Here’s a wake-up call for those of you handling breach of insurance contract claims under commercial general liability (CGL) and other types of business insurance policies for clients.
In Boyce v. The Co-Operators General Insurance Company, 2013 ONCA 298 (CanLII), the plaintiffs owned and operated a woman’s fashion boutique called “Portside Boutique”, which was insured by the defendant (“Co-Operators”) since 2000. The plaintiffs’ boutique was vandalized on October 30, 2010. The plaintiffs filed a proof of loss claim in December 2010 for business interruption, clean-up costs and loss of inventory. Co-operators denied the claim blaming an unidentified skunk. The plaintiffs issued a Statement of Claim in February 2012, more than one year, but less than two years, after the incident.
Co-Operators moved for summary judgment, claiming that the action was time barred, relying on the one-year statutory limitation period in s. 148 of the Insurance Act, R.S.O. 1990, c. I8. Co-Operators relied on the contractual provisions in the policy incorporating the one-year limitation set out in the Insurance Act. The motion judge held that the provision in the policy limiting coverage to claims made within one year of the loss did not override the statutory two-year limitation period set out in s. 4 of the Limitations Act, 2002, S.O. 2002, c. 24 lacked specificity to override the statutory limitation period and that in any event, the contract of insurance was not a “business agreement” as required under s. 22(5) of the Limitations Act, 2002.
The Court of Appeal per Doherty, Cronk and Lauwers JJ.A., allowed the appeal and held that the contract of insurance not only provided for a one-year limitation period in clear and unambiguous language, it overrode the two-year limitation period in the Limitations Act, 2002. Specifically, s. 22(5) of the Limitations Act, 2002 allows parties to vary or exclude, by agreement, the otherwise applicable statutory limitation period; albeit it only applies only to “business agreements” as defined in s. 22(6).
The Court of Appeal held:
 We cannot accept that an agreement purporting to vary the statutory limitation period is enforceable under s. 22 of theLimitations Act, 2002 only if it contains the specific requirements set out by the motion judge. Nothing in the language of s. 22 offers any support for imposing these requirements. The only limitation in s. 22(5) is found in the definition of “business agreement”. No other limitation appears, expressly or by implication, and certainly no content related requirements appear in s. 22(5).
 A court faced with a contractual term that purports to shorten a statutory limitation period must consider whether that provision in “clear language” describes a limitation period, identifies the scope of the application of that limitation period, and excludes the operation of other limitation periods. A term in a contract which meets those requirements will be sufficient for s. 22 purposes, assuming, of course, it meets any of the other requirements specifically identified in s. 22.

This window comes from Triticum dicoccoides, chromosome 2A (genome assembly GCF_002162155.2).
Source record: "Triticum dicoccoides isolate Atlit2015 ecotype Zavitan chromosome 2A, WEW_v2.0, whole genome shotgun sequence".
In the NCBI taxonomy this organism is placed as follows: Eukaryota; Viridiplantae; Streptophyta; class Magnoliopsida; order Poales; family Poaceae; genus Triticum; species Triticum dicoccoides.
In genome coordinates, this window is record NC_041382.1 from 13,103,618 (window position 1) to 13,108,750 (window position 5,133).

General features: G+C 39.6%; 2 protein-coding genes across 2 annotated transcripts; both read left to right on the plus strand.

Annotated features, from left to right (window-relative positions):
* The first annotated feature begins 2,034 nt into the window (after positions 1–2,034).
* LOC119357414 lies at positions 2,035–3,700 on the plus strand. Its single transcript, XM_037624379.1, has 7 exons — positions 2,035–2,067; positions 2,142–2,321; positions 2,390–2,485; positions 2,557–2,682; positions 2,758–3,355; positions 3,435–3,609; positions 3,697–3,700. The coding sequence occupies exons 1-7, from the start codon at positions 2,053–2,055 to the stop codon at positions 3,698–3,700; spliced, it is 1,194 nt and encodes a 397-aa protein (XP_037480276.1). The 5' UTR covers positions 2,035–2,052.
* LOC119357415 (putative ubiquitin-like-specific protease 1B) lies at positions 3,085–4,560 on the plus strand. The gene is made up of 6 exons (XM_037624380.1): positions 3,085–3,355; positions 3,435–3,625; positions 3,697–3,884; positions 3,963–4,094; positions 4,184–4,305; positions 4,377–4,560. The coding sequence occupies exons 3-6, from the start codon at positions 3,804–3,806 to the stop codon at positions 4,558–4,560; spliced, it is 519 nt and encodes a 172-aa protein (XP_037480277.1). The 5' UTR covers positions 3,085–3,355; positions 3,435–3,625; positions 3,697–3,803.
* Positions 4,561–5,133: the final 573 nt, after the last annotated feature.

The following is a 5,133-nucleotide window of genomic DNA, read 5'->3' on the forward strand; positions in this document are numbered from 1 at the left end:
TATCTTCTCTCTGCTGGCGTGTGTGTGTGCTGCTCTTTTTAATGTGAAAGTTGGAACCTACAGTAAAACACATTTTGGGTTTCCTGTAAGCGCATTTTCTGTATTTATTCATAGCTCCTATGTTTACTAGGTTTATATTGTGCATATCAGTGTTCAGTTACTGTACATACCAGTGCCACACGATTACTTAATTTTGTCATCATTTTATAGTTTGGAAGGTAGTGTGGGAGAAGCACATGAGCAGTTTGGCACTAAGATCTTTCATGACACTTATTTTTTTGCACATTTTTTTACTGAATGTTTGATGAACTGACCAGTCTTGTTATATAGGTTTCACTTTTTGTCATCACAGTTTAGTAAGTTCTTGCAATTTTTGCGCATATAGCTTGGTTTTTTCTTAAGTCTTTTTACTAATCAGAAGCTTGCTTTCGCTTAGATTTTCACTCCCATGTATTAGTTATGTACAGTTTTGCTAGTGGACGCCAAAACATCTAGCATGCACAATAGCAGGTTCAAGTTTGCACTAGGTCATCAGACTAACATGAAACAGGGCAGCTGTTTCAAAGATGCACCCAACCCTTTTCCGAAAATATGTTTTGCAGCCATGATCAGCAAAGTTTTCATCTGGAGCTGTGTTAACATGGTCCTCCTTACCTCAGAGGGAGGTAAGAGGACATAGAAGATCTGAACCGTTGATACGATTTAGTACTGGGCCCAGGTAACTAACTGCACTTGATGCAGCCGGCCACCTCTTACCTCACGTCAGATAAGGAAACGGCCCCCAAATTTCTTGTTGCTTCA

With respect to the issue of whether a contract of insurance is a “business agreement”, the Court of Appeal concludes:
 As outlined above, “business agreement” is defined in s. 22(6) as an agreement made by parties, none of whom is a consumer as defined in the Consumer Protection Act, 2002, S.O. 2002, C.30. That Act defines “consumer” as:
“Consumer” means an individual acting for personal, family or household purposes and does not include a person who is acting for business purposes.
 By using the definition of “consumer” as found in the Consumer Protection Act, 2002, the legislature drew a bright line for the purposes of s. 22(5) between agreements entered into for “personal, family or household purposes” and other agreements. Subject to the potential application of the other parts of s. 22, persons entering into agreements for personal, family or household purposes cannot contract out of the limitation periods in the Limitations Act, 2002. Persons contracting for other purposes can do so.
 The respondents contracted with Co-Operators for insurance covering various risks related to the operation of their business. The contract was not “for personal, family or household purposes”. The contract fell within the definition of “business agreement” in s. 22(6) of the Limitations Act, 2002.
Arguably, contracts of insurance are not fairly characterized as business agreements. There is no equality of bargaining power between an insured and the insurer. There is no negotiation of the wording of the insurance policy: the statutory conditions, declarations and exclusions are carved in stone. There are riders and endorsements that allow for some flexibility in scope of coverage, but it is difficult to reconcile the Court of Appeal’s reasoning with principles of contract interpretation.
That said, the Court of Appeal for Ontario has spoken. Unless the plaintiffs successfully seek eave to appeal to the Supreme Court of Canada, don’t blithely assume that the general 2-year limitation period applies to your client’s business insurance loss claims, unless you relish having to report yourself to LawPro for an E&O claim.
Read the client’s insurance policy carefully and determine the applicable limitation period. One can safely assume that all the major insurance companies either have before incorporated the one-year statutory limitation period under s.148 of the Insurance Act, or will do so following this decision.
*H/T to David Himelfarb, Head of the Litigation Practice Group at my firm, Himelfarb Proszanski LLP for alerting me to this decision.